Majd Kayyal was arrested and held incommunicado by Israel’s Shin Bet.(Arabs 48)
Margaret Sullivan, The New York Times’ public editor, has written a thoughtful and important piece criticizing the way the newspaper complied with an Israeli-imposed gag order on the case of Majd Kayyal.
But it leaves some important questions unanswered about the Times’ apparent eagerness to let Israeli censors set its news agenda.
Kayyal, a 23-year old journalist and activist and a Palestinian citizen of Israel, was detained incommunicado for five days by Israel’s Shin Bet secret police without access to a lawyer, following a return from a professional trip to Lebanon.
While the Times and other major media remained silent, The Electronic Intifada exclusively published the classified court transcript ratifying his detention and silencing the media.
After the gag order was lifted yesterday, following an appeal by the legal advocacy group Adalah, The New York Times finally published an article on Kayyal, which links to The Electronic Intifada’s coverage.
Sullivan’s piece makes a number of important points. First, Jodi Rudoren, the Times’ Jerusalem bureau chief, considers herself to be bound by Israeli gag orders:
The Times is “indeed, bound by gag orders,” Ms. Rudoren said. She said that the situation is analogous to abiding by traffic rules or any other laws of the land, and that two of her predecessors in the bureau chief position affirmed to her this week that The Times has been subject to gag orders in the past. (An earlier version of this post said that The Times agrees to abide by gag orders as a prerequisite for press credentials, but Ms. Rudoren told me today that that is not the case, although it was her initial understanding.)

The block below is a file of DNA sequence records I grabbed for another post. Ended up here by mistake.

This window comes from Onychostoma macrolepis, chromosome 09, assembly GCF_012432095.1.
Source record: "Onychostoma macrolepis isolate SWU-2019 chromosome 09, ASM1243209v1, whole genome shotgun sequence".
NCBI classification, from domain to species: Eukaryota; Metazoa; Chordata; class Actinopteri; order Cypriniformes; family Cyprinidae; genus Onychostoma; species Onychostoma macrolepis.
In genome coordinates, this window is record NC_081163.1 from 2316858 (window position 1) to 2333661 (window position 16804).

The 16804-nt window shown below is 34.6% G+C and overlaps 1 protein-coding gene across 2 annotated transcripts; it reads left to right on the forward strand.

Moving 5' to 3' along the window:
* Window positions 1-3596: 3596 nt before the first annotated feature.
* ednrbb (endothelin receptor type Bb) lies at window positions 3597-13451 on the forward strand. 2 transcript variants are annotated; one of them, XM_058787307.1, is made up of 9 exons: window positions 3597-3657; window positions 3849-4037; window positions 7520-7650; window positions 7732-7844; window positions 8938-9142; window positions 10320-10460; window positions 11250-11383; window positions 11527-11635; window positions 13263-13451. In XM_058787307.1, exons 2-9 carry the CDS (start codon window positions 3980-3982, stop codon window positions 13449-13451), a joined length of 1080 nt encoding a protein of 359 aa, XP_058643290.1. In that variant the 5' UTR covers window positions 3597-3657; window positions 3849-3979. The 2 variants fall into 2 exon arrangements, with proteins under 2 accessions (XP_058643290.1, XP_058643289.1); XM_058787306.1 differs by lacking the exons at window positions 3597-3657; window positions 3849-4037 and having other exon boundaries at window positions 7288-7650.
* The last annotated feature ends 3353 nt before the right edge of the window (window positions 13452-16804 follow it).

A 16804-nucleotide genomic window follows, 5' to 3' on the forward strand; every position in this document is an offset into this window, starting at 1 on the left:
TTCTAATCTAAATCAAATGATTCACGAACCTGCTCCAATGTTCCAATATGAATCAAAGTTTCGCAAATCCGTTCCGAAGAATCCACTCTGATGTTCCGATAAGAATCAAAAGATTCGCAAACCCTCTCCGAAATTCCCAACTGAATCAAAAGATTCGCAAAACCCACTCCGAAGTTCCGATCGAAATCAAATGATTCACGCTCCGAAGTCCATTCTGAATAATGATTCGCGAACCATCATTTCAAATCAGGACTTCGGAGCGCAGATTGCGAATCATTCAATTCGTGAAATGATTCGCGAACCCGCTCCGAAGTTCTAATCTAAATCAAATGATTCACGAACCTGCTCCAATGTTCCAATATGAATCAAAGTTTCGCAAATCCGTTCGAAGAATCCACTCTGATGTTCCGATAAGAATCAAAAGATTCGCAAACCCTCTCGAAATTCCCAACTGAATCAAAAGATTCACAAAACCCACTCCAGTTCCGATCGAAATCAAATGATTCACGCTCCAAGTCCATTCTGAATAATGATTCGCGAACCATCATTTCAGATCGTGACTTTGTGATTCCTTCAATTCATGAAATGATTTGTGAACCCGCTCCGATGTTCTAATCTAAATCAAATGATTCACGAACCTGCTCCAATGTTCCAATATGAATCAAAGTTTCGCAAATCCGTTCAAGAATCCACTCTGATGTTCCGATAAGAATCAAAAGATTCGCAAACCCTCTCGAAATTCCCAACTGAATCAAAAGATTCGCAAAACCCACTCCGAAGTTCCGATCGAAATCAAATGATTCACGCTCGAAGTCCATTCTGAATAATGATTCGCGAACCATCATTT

Rudoren’s confusion and her willingness to obey authority without asking questions are disturbing. And Sullivan’s piece also points out other contradictions which undermine Rudoren’s categorical claim that she must comply with government censorship. Sullivan writes:
I asked The Times’s newsroom lawyer, David McCraw, about the situation. He told me that he was consulted by Times journalists this week as they considered publishing an article about Mr. Kayyal’s arrest. Although the situation is somewhat murky, he said, “the general understanding among legal counsel in other countries is that local law would apply to foreign media.” Similar issues arise when America news media organizations cover the British courts, he said. But the restriction in Israel has not been tested, he said.
“I’ve never seen us actually challenge it,” Mr. McCraw said, because no situation has arisen that would force the issue.
Two ranking editors at The Times – the managing editor, Dean Baquet, and an assistant managing editor, Susan Chira (who was the foreign editor for eight years) – told me that they were unaware of The Times ever agreeing to abide by gag orders in Israel.
Sullivan also points to The Electronic Intifada’s coverage of Kayyal’s case and cites criticism from me and Yousef Munayyer:
Ali Abunimah, said in an email that “readers have a right to know when NYT is complying with government-imposed censorship.”
And Yousef Munayyer, executive director of the Jerusalem Fund and the Palestine Center, wrote to me that this seems to go against journalistic principles: “It would seem to me that a story that a state specifically wants to prevent from seeing the light of day is something that should make a journalist’s mouth water. That’s what journalism is all about, isn’t it?”
Sullivan largely agrees with our points:
Waiting a day or two until the gag order was lifted may have done no great harm. Still, I find it troubling that The Times is in the position of waiting for government clearance before deciding to publish.